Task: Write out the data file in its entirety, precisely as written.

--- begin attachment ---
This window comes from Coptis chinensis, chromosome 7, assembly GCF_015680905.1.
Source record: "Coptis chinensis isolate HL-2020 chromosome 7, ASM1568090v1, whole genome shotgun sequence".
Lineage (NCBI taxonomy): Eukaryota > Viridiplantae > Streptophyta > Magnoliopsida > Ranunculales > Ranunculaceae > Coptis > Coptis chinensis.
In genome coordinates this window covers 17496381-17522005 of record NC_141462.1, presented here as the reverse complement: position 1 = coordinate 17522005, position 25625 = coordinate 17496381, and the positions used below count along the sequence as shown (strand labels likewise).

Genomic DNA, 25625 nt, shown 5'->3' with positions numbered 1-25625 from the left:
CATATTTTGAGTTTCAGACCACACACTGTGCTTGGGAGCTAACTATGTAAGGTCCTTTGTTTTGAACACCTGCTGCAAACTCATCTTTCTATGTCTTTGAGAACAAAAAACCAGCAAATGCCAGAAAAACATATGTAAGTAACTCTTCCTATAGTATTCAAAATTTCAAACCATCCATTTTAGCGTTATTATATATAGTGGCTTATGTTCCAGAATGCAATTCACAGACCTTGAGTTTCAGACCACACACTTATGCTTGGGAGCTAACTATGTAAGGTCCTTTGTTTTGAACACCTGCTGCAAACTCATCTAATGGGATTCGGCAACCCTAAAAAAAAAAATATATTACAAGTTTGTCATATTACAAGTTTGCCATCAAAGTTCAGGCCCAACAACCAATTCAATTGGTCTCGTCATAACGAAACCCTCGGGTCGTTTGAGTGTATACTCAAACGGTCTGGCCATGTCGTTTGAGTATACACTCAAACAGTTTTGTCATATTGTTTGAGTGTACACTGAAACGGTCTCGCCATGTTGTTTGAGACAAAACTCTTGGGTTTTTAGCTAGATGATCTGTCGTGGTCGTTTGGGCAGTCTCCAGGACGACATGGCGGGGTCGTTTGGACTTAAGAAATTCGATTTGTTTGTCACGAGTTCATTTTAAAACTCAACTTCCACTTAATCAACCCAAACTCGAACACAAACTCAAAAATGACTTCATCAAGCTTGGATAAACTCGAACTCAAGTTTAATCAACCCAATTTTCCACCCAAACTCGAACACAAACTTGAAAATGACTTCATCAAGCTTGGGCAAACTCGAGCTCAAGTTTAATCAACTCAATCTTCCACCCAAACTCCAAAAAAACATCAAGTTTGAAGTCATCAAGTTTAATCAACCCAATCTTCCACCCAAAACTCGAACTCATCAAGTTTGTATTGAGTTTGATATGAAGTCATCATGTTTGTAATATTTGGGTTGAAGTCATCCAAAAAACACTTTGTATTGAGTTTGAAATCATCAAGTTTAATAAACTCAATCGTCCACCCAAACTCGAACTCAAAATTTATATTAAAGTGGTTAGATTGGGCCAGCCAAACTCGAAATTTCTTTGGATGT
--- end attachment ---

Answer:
This window comes from Coptis chinensis, chromosome 7, assembly GCF_015680905.1.
Source record: "Coptis chinensis isolate HL-2020 chromosome 7, ASM1568090v1, whole genome shotgun sequence".
Lineage (NCBI taxonomy): Eukaryota > Viridiplantae > Streptophyta > Magnoliopsida > Ranunculales > Ranunculaceae > Coptis > Coptis chinensis.
In genome coordinates this window covers 17496381-17522005 of record NC_141462.1, presented here as the reverse complement: position 1 = coordinate 17522005, position 25625 = coordinate 17496381, and the positions used below count along the sequence as shown (strand labels likewise).

Genomic DNA, 25625 nt, shown 5'->3' with positions numbered 1-25625 from the left:
CATATTTTGAGTTTCAGACCACACACTGTGCTTGGGAGCTAACTATGTAAGGTCCTTTGTTTTGAACACCTGCTGCAAACTCATCTTTCTATGTCTTTGAGAACAAAAAACCAGCAAATGCCAGAAAAACATATGTAAGTAACTCTTCCTATAGTATTCAAAATTTCAAACCATCCATTTTAGCGTTATTATATATAGTGGCTTATGTTCCAGAATGCAATTCACAGACCTTGAGTTTCAGACCACACACTTATGCTTGGGAGCTAACTATGTAAGGTCCTTTGTTTTGAACACCTGCTGCAAACTCATCTAATGGGATTCGGCAACCCTAAAAAAAAAAATATATTACAAGTTTGTCATATTACAAGTTTGCCATCAAAGTTCAGGCCCAACAACCAATTCAATTGGTCTCGTCATAACGAAACCCTCGGGTCGTTTGAGTGTATACTCAAACGGTCTGGCCATGTCGTTTGAGTATACACTCAAACAGTTTTGTCATATTGTTTGAGTGTACACTGAAACGGTCTCGCCATGTTGTTTGAGACAAAACTCTTGGGTTTTTAGCTAGATGATCTGTCGTGGTCGTTTGGGCAGTCTCCAGGACGACATGGCGGGGTCGTTTGGACTTAAGAAATTCGATTTGTTTGTCACGAGTTCATTTTAAAACTCAACTTCCACTTAATCAACCCAAACTCGAACACAAACTCAAAAATGACTTCATCAAGCTTGGATAAACTCGAACTCAAGTTTAATCAACCCAATTTTCCACCCAAACTCGAACACAAACTTGAAAATGACTTCATCAAGCTTGGGCAAACTCGAGCTCAAGTTTAATCAACTCAATCTTCCACCCAAACTCCAAAAAAACATCAAGTTTGAAGTCATCAAGTTTAATCAACCCAATCTTCCACCCAAAACTCGAACTCATCAAGTTTGTATTGAGTTTGATATGAAGTCATCATGTTTGTAATATTTGGGTTGAAGTCATCCAAAAAACACTTTGTATTGAGTTTGAAATCATCAAGTTTAATAAACTCAATCGTCCACCCAAACTCGAACTCAAAATTTATATTAAAGTGGTTAGATTGGGCCAGCCAAACTCGAAATTTCTTTGGATGT